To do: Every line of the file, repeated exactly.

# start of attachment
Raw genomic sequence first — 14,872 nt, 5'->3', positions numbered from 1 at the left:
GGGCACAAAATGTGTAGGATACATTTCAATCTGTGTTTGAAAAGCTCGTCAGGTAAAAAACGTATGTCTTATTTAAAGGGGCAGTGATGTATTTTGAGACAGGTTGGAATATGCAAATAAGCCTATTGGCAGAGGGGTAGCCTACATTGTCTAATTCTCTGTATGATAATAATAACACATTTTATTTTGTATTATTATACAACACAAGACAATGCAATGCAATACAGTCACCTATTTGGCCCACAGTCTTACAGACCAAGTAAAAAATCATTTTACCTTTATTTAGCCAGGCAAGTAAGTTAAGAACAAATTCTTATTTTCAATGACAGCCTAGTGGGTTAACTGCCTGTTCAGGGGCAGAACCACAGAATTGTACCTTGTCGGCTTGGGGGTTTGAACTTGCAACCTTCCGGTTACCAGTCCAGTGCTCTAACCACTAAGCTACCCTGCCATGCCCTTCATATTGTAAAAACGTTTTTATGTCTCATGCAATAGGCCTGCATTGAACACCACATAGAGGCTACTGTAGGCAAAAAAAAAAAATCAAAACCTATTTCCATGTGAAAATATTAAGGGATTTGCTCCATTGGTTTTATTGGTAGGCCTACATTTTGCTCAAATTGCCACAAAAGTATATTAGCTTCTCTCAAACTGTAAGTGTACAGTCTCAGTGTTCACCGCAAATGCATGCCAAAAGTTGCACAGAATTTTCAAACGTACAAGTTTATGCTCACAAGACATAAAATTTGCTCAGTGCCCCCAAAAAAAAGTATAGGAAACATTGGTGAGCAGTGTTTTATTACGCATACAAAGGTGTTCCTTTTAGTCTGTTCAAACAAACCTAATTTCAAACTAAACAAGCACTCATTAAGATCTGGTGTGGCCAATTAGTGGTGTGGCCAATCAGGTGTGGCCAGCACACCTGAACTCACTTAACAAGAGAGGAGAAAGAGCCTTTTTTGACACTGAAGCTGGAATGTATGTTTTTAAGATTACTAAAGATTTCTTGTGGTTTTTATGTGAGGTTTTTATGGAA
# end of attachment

Raw genomic sequence first — 14,872 nt, 5'->3', positions numbered from 1 at the left:
GGGCACAAAATGTGTAGGATACATTTCAATCTGTGTTTGAAAAGCTCGTCAGGTAAAAAACGTATGTCTTATTTAAAGGGGCAGTGATGTATTTTGAGACAGGTTGGAATATGCAAATAAGCCTATTGGCAGAGGGGTAGCCTACATTGTCTAATTCTCTGTATGATAATAATAACACATTTTATTTTGTATTATTATACAACACAAGACAATGCAATGCAATACAGTCACCTATTTGGCCCACAGTCTTACAGACCAAGTAAAAAATCATTTTACCTTTATTTAGCCAGGCAAGTAAGTTAAGAACAAATTCTTATTTTCAATGACAGCCTAGTGGGTTAACTGCCTGTTCAGGGGCAGAACCACAGAATTGTACCTTGTCGGCTTGGGGGTTTGAACTTGCAACCTTCCGGTTACCAGTCCAGTGCTCTAACCACTAAGCTACCCTGCCATGCCCTTCATATTGTAAAAACGTTTTTATGTCTCATGCAATAGGCCTGCATTGAACACCACATAGAGGCTACTGTAGGCAAAAAAAAAAAATCAAAACCTATTTCCATGTGAAAATATTAAGGGATTTGCTCCATTGGTTTTATTGGTAGGCCTACATTTTGCTCAAATTGCCACAAAAGTATATTAGCTTCTCTCAAACTGTAAGTGTACAGTCTCAGTGTTCACCGCAAATGCATGCCAAAAGTTGCACAGAATTTTCAAACGTACAAGTTTATGCTCACAAGACATAAAATTTGCTCAGTGCCCCCAAAAAAAAGTATAGGAAACATTGGTGAGCAGTGTTTTATTACGCATACAAAGGTGTTCCTTTTAGTCTGTTCAAACAAACCTAATTTCAAACTAAACAAGCACTCATTAAGATCTGGTGTGGCCAATTAGTGGTGTGGCCAATCAGGTGTGGCCAGCACACCTGAACTCACTTAACAAGAGAGGAGAAAGAGCCTTTTTTGACACTGAAGCTGGAATGTATGTTTTTAAGATTACTAAAGATTTCTTGTGGTTTTTATGTGAGGTTTTTATGGAA